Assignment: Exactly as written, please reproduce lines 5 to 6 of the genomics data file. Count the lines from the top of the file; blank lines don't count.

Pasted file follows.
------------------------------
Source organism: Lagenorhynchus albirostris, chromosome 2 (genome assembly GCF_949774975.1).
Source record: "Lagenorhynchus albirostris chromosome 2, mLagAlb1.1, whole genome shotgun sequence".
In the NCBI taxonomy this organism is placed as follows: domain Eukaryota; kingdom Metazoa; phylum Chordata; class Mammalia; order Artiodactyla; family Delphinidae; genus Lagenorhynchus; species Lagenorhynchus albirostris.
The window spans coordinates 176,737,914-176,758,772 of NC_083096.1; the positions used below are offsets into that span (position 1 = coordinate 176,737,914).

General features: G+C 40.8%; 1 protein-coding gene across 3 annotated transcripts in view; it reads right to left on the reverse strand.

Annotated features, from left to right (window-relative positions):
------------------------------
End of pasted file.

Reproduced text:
General features: G+C 40.8%; 1 protein-coding gene across 3 annotated transcripts in view; it reads right to left on the reverse strand.

Annotated features, from left to right (window-relative positions):